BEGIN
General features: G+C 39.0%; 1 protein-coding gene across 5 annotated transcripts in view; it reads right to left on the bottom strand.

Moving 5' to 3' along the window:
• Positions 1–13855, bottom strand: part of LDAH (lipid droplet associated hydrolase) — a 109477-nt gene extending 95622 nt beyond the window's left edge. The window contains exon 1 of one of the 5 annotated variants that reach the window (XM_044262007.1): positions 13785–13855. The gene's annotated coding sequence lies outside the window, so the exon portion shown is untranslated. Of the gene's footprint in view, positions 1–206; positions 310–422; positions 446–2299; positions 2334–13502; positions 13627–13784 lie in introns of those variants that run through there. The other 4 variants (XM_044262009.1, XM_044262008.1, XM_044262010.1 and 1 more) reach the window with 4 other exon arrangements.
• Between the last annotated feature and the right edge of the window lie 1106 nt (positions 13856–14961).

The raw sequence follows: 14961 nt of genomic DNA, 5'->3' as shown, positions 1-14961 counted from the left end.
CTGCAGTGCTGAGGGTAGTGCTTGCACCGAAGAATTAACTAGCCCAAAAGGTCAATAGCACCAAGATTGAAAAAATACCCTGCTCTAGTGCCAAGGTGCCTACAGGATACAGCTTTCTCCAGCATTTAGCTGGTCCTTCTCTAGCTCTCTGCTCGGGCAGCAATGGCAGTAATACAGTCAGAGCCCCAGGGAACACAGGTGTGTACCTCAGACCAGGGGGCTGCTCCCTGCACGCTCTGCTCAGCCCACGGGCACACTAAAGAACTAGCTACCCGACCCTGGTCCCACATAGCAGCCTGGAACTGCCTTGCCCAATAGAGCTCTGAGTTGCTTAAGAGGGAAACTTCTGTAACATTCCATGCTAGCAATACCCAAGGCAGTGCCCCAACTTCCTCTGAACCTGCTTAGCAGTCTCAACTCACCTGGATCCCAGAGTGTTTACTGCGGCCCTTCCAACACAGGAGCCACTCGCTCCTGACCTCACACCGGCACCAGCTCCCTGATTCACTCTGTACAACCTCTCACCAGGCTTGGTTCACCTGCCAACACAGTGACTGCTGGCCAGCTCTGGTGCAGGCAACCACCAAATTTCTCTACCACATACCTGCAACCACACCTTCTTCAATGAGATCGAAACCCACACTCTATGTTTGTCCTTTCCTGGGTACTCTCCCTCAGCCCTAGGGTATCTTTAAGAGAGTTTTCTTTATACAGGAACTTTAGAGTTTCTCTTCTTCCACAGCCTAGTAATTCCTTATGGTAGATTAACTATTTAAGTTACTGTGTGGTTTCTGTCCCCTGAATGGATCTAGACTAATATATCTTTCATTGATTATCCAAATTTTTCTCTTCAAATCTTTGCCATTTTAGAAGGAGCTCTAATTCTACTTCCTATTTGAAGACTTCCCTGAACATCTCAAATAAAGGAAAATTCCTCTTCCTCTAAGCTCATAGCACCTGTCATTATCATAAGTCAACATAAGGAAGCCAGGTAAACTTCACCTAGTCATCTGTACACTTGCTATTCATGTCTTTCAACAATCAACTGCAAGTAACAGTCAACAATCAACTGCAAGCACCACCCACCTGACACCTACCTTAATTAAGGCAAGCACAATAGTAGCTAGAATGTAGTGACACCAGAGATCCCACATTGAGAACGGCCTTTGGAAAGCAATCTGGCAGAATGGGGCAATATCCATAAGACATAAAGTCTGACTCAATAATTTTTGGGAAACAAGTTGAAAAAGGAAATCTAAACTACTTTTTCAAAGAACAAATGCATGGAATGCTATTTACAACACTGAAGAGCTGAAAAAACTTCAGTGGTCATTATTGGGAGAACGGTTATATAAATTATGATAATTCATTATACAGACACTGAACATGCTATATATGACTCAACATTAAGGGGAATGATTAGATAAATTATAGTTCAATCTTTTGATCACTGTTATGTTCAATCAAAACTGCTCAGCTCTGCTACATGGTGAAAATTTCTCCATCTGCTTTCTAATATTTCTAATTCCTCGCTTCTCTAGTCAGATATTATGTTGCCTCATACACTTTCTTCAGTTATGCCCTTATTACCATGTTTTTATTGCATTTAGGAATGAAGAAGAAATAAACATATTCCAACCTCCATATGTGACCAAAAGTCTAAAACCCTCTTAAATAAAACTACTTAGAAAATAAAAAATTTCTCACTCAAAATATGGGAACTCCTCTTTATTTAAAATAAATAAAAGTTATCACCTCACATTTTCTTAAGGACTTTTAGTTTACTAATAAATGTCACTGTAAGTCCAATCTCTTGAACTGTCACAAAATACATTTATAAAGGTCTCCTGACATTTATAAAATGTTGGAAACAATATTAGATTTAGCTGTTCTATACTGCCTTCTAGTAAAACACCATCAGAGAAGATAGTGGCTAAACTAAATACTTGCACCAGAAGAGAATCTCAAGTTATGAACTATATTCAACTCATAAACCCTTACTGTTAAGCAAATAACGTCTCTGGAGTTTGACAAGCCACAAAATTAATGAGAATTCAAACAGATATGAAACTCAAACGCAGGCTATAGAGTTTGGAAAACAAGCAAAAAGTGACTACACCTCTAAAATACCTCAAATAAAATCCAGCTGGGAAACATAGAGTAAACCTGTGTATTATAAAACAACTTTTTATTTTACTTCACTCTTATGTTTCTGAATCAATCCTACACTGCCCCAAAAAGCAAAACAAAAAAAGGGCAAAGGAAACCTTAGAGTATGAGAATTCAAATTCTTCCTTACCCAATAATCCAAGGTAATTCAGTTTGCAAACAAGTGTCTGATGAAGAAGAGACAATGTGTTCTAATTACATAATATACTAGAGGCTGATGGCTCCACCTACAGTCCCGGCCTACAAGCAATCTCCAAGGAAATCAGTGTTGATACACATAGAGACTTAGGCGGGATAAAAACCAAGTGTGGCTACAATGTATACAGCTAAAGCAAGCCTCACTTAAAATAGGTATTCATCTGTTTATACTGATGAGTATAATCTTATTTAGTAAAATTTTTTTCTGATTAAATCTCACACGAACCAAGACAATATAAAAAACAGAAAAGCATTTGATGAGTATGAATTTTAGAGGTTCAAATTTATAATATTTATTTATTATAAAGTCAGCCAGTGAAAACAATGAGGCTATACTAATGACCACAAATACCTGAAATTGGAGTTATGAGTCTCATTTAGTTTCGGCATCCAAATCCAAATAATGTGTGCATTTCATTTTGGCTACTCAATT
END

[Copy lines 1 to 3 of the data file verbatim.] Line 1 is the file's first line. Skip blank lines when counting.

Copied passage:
General features: G+C 39.0%; 1 protein-coding gene across 5 annotated transcripts in view; it reads right to left on the bottom strand.

Moving 5' to 3' along the window:
• Positions 1–13855, bottom strand: part of LDAH (lipid droplet associated hydrolase) — a 109477-nt gene extending 95622 nt beyond the window's left edge. The window contains exon 1 of one of the 5 annotated variants that reach the window (XM_044262007.1): positions 13785–13855. The gene's annotated coding sequence lies outside the window, so the exon portion shown is untranslated. Of the gene's footprint in view, positions 1–206; positions 310–422; positions 446–2299; positions 2334–13502; positions 13627–13784 lie in introns of those variants that run through there. The other 4 variants (XM_044262009.1, XM_044262008.1, XM_044262010.1 and 1 more) reach the window with 4 other exon arrangements.